Tuesday, June 27, 2017

East Hampton Turns to Congress Over Airport Noise: Town will seek federal legislation that would allow it to pass restrictions

The Wall Street Journal
By Joseph De Avila
June 27, 2017 1:44 p.m. ET

East Hampton lost its legal fight to exert more control over the town’s municipal airport to reduce aircraft noise. Now it wants Congress to help out.

Larry Cantwell, the town supervisor of this community of 21,500 residents on the eastern end of Long Island, said East Hampton will seek federal legislation that would allow the town to pass restrictions to address the rising number aircraft-related noise complaints.

More than 26,000 noise complaints were registered in 2016, up 8% from the previous year, according to the town.

The town will also ask the Federal Aviation Administration for permission to set restrictions on the municipal airport, which has about 25,000 takeoffs and landings a year. Most of which happen during the busy summer months when people flock to the Hamptons and the town’s population quadruples.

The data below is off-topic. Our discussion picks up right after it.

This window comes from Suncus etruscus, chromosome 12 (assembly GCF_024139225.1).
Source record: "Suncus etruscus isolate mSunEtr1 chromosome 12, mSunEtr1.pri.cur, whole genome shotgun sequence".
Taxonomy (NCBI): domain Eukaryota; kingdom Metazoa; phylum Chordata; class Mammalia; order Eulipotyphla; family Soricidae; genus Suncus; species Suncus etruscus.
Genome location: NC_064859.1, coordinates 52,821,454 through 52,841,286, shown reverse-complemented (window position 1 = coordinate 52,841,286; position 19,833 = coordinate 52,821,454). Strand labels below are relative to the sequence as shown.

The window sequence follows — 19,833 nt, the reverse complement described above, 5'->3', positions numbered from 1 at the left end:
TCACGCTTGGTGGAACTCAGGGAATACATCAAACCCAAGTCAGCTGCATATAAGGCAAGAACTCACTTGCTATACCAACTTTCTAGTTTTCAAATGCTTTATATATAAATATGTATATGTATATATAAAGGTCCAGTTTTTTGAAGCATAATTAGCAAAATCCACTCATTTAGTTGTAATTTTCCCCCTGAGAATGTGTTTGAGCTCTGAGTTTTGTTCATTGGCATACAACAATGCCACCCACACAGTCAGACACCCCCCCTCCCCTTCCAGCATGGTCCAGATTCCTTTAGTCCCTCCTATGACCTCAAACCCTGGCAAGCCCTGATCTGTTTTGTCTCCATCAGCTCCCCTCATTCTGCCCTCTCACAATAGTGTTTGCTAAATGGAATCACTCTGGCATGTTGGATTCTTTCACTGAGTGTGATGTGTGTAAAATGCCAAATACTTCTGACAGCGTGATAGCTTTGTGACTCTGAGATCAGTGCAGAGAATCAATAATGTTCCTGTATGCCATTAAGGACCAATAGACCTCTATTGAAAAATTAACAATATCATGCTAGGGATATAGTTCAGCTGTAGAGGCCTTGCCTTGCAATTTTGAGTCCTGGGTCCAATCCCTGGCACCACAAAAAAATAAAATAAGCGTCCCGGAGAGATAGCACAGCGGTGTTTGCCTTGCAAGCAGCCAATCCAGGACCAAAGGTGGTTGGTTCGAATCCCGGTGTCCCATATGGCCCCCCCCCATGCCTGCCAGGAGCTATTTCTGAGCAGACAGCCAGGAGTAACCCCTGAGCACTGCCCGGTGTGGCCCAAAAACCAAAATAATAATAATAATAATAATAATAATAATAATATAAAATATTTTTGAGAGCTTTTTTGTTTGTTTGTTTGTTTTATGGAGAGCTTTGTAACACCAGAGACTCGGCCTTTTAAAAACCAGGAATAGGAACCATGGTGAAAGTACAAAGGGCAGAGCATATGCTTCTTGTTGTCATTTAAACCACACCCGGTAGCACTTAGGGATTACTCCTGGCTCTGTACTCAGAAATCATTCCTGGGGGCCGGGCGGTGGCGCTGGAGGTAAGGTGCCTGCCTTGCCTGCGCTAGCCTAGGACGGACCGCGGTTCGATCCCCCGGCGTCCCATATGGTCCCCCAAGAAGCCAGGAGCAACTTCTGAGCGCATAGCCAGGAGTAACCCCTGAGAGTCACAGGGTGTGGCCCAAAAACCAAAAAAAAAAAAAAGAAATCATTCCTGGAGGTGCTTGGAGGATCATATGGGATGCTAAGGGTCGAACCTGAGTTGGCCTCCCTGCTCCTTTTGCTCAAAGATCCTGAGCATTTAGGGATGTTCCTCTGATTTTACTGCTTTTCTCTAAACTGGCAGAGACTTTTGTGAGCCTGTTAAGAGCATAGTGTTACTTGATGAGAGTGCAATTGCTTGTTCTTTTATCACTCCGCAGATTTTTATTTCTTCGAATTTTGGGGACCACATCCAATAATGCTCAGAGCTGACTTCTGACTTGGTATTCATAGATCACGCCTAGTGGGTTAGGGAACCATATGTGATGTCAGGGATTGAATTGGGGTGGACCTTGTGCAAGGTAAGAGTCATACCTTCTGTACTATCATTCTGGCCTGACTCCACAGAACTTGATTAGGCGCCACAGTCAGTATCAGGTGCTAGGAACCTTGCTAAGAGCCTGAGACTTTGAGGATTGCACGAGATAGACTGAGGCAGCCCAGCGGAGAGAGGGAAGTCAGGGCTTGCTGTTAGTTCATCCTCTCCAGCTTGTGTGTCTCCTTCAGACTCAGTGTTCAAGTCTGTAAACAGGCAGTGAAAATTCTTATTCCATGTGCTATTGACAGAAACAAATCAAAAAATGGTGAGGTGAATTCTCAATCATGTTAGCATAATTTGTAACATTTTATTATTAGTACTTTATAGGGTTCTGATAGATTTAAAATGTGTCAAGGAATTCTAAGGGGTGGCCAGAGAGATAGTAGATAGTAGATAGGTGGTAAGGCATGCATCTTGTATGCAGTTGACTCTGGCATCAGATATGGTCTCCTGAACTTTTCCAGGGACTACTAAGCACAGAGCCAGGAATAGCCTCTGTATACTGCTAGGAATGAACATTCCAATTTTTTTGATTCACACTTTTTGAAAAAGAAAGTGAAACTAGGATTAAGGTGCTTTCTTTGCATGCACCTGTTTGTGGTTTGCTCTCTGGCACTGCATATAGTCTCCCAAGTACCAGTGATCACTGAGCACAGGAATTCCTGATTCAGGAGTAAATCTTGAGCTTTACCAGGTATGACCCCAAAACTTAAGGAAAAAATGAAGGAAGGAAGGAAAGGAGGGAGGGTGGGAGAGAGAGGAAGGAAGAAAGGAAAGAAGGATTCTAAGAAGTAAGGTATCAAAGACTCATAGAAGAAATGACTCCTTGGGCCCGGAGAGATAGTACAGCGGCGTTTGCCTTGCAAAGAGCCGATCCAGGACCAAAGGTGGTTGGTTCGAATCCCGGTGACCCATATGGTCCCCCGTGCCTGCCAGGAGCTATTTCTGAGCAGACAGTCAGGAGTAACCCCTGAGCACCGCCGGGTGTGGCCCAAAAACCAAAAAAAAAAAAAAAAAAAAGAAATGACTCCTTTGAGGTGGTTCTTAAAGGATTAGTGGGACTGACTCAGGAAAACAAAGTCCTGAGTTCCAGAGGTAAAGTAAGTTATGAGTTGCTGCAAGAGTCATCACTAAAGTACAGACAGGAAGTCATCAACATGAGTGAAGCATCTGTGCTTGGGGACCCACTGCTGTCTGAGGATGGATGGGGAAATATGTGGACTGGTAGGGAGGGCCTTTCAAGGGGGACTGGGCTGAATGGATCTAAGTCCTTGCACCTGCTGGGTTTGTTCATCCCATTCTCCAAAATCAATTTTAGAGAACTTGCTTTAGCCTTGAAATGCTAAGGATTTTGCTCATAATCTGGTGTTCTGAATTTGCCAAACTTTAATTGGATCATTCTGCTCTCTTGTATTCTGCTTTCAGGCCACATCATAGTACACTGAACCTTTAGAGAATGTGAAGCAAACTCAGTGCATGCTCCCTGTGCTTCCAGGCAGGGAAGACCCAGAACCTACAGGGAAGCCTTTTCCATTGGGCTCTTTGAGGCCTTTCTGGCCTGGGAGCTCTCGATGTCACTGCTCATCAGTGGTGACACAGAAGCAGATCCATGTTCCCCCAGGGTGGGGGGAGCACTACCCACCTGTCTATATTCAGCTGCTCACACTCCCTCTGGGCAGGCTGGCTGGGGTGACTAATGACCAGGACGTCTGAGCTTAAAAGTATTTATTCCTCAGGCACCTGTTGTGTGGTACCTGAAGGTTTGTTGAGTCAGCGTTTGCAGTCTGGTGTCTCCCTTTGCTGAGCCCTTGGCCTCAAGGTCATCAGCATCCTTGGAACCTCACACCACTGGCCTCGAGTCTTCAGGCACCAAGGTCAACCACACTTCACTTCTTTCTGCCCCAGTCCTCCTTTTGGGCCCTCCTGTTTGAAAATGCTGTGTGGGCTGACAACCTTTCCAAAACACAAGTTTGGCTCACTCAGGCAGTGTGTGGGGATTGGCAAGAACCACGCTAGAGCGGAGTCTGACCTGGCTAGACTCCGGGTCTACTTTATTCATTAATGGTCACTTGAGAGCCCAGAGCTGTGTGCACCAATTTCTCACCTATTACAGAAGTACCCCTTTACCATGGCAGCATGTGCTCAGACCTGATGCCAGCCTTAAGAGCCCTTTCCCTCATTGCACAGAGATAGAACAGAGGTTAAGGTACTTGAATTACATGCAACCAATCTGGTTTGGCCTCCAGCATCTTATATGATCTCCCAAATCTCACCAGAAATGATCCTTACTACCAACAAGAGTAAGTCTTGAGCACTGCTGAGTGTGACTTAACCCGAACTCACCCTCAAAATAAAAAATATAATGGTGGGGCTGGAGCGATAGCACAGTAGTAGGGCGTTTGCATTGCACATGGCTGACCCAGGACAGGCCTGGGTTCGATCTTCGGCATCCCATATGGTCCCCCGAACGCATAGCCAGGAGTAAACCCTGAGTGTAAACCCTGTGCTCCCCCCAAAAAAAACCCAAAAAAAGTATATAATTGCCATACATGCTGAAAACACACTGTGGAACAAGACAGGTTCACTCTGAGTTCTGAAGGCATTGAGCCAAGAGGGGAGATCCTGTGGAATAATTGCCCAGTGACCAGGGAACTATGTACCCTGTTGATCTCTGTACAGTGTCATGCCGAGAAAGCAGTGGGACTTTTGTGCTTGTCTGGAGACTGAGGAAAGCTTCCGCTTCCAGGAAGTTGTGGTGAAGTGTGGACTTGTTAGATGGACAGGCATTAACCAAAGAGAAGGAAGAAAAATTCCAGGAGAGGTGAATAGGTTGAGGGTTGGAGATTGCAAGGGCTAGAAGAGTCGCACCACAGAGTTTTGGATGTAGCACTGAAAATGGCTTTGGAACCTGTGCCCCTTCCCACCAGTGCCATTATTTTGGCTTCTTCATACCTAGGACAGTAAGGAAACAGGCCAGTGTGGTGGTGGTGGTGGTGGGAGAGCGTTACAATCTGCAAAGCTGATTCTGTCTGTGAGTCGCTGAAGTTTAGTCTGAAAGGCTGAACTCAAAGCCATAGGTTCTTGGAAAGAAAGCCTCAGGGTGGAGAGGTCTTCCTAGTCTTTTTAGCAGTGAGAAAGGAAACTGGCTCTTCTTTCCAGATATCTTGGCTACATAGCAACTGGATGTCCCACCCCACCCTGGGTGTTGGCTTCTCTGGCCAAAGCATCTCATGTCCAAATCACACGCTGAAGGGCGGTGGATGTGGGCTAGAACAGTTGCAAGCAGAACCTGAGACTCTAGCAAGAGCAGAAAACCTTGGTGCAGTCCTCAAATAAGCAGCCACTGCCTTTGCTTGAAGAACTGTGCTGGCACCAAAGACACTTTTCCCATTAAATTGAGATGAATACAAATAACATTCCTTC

“The airport is an asset of the town of East Hampton,” Mr. Cantwell said. “There ought to be some tools available to the community, that are reasonable, to run their own airport.”

A spokeswoman for U.S. Rep. Lee Zeldin, a Republican who represents East Hampton, didn’t return a request for comment. Mr. Zeldin has in the past supported the town’s efforts to gain local control of the airport.

The town is now seeking help from Congress and the FAA after failing on Monday to get the U.S. Supreme Court to consider the town’s appeal in a case where the Second U.S. Circuit Court of Appeals ruled that restrictions enacted by East Hampton in 2015 to address airport noise violated federal-aviation law.

The town had set morning and evening curfews on flights and limited the number of trips certain aircraft can make to reduce noise at the airport, but air-charter operators later sued the town in federal court.

In court filings to the Supreme Court, the attorneys for the aviation companies said the town’s dispute should be “properly addressed to Congress, not the Court.”

A lawyer for the aviation companies didn’t return a request for comment.


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